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Splintered Throne – The Greater Good of Man Review

Splintered Throne – The Greater Good of Man Review

Splintered Throne hails from Portland, Oregon, and while The Greater Good of Man is their third full-length album, it’s something of a fresh start for the band. After founding member and longtime vocalist Brian Garrison left, the band brought celebrated blues singer Lisa Mann into the fold, and it doesn’t take long for her to prove that she’s more than a match for Splintered Throne’s heavy/power/hard rock formula.” Chairkiller.

Ironflame – Where Madness Dwells Review

Ironflame – Where Madness Dwells Review

“About two and a half years ago, I covered Blood Red Victory, the third full-length album from Ironflame, and I nearly dropped the 4.0hammer™ on it. That record had some incredible traditional anthems on it, and the chorus of “Honor Bound” still runs through my head every so often—usually when I’m forced to deal with a commitment that I regret making. The Ohio-based Ironflame is the brainchild of one Andrew D’Cagna, an artist probably best known for his work as a drummer in blackened bands like Nechochwen and Obsequiae, but this project reveals that D’Cagna’s abilities cannot be contained to just one instrument or just one style of music. When I reviewed Blood Red Victory, I felt like D’Cagna was on the verge of true greatness, and I’m happy to report that follow-up Where Madness Dwells proves that, as usual, I was right.” Iron evens the score.

Kryptos – Force of Danger Review

Kryptos – Force of Danger Review

Kryptos have made quite the successful little niche for themselves over their 20-something year career. Hailing from India, they’ve slowly but surely made a name for themselves internationally by crafting faithfully retro heavy metal material reeking of the 80s but with slightly more extreme vocals in place of the expected balls-in-a-vice wailing. Albums like 2016s Burn Up the Night and 2019s Afterburner were solid slabs of hook-tastic 80s metal loaded with more killer riffs than a 70,000-ton cruiser could safely take out to sea.” Danger in the Krypt.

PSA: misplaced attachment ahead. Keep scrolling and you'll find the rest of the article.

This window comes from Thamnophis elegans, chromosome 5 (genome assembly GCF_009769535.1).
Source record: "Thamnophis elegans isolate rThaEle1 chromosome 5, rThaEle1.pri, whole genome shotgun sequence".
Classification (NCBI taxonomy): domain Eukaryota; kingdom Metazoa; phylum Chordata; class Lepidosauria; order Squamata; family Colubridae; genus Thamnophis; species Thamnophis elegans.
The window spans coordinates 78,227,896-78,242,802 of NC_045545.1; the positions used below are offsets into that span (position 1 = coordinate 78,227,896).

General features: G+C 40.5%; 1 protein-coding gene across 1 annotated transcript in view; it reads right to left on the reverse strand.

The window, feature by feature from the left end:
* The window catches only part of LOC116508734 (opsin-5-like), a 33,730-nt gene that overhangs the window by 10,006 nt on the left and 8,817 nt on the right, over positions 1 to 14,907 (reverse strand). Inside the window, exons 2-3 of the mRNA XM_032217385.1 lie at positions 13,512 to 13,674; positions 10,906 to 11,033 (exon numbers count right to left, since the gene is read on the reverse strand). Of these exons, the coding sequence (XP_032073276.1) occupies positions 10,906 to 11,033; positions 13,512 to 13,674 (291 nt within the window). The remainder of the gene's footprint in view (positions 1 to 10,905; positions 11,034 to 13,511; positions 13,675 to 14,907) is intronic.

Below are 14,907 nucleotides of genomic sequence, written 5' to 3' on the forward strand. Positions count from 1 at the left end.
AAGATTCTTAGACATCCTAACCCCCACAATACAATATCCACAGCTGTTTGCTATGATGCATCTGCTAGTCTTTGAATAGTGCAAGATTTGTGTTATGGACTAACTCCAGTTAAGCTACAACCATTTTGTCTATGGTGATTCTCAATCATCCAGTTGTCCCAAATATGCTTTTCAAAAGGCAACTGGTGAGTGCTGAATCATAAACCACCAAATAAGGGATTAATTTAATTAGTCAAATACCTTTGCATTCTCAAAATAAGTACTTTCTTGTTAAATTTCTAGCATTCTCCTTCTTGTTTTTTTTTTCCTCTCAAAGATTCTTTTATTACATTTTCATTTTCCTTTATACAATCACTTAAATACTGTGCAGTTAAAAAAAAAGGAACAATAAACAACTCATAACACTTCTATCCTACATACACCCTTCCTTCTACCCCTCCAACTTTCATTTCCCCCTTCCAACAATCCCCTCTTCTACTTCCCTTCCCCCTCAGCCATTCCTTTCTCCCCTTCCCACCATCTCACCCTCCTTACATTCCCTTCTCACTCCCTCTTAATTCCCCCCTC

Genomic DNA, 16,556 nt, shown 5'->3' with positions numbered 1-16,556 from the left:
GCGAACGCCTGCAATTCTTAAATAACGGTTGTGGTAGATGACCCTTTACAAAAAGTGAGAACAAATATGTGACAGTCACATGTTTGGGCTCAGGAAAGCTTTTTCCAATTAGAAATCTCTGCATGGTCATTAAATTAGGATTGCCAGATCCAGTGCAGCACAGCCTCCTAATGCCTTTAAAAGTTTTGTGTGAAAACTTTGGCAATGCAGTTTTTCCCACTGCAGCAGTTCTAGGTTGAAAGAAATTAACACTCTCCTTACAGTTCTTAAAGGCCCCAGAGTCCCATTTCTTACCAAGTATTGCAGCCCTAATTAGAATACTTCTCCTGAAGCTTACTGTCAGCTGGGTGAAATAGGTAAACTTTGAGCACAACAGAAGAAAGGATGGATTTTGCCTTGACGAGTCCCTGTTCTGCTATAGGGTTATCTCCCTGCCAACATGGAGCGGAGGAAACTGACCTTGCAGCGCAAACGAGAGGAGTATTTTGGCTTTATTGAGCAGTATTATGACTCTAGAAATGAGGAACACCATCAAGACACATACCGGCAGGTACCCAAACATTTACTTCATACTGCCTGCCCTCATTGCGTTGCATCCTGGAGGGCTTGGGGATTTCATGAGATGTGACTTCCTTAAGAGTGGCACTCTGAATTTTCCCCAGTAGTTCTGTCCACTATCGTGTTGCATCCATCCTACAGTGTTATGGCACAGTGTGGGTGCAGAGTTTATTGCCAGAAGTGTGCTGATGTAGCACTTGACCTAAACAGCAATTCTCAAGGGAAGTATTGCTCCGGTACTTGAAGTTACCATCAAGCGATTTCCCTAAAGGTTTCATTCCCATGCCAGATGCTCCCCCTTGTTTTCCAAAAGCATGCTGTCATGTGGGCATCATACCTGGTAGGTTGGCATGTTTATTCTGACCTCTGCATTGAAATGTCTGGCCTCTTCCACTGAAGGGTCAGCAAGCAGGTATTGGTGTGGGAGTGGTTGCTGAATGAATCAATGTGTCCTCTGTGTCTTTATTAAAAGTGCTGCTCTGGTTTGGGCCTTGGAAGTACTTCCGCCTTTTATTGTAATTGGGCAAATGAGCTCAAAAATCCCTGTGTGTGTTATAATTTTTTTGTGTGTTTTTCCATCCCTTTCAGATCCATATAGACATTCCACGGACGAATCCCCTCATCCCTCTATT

Crystal Viper – The Cult Review

Crystal Viper – The Cult Review

“I’d be lying if I said I wasn’t a little afraid of picking up the new Crystal Viper. Having never let me down, the band’s 2019 release, Tales of Fire and Ice, was truly disappointing. In fact, it’s so disappointing, that after three-to-four spins, I erased it from my computer and threw out the review I was writing. Sadly, its only mention was as a 2019 Disappointment o’ the Year. So, yeah, I was a little worried.” Cult is just another word for family.

Yer Metal Is Olde: Black Sabbath – Heaven and Hell

Yer Metal Is Olde: Black Sabbath – Heaven and Hell

“Hello, controversy! In all of metal, one of the most controversial topics is Black Sabbath with and without Ozzy. Passions are inflamed and regrettable words are spewed in both directions any time this debate comes up. Being a human completely lacking in emotion or empathy, I don’t care about it. I want good albums period, and let’s be honest, this record’s predecessor was Never Say Die!, undoubtedly one of the band’s least finest moments, with or without their infamous leading man. No matter what came next, it was a low bar.” Vintage evil.

Greyhawk – Keepers of the Flame Review

Greyhawk – Keepers of the Flame Review

“The other day, I was eating lunch with my 6-year-old son Ezkaton, and I swear to God, he gazed out the window with a thousand-yard stare and said the following without any prompting and without any music playing in the background: “Dad, I don’t know why I like Greyhawk so much. I don’t even try to like them, but they just make me like them.”” Sons of iron.

Firewind – Firewind Review

Firewind – Firewind Review

“While I’m not intimately familiar with the vast majority of Firewind’s discography, entries like debut Between Heaven and Hell, 2010’s Days of Defiance, and 2017’s Immortals have all impressed me in one way or another. When I first got my guitar, Gus G. was the darling of the guitar magazine world after being selected for the prestigious role of being Ozzy’s solo axeman. But it’s his work on Dream Evil’s debut Dragonslayer — a record that happens to be one of my favorite heavy/power releases of all time — that cements him upon a nostalgic throne in my metal heart.” Born of Firewind, other fire and steel.

Goden – Beyond Darkness Review

Goden – Beyond Darkness Review

“We’ve discussed revivals before, and tributes aplenty. Just look at Sweven’s Morbus Chron tribute–kind of a bit of both, and to mixed reactions. The list goes on: Black Sabbath and Heaven and HellImmortal and Abbath. Musicians looking to revive an old project under a new name must tread lightly, as we don’t want Morbus Chron 2.0, for example, but something that acknowledges the past while taking a fresh step forward. Today’s topic of discussion, New York’s Winter,  a relatively quiet 90’s death metal act that nevertheless influenced the development of the death/doom niche with its murky and sprawling tunes.” Winter is coming back.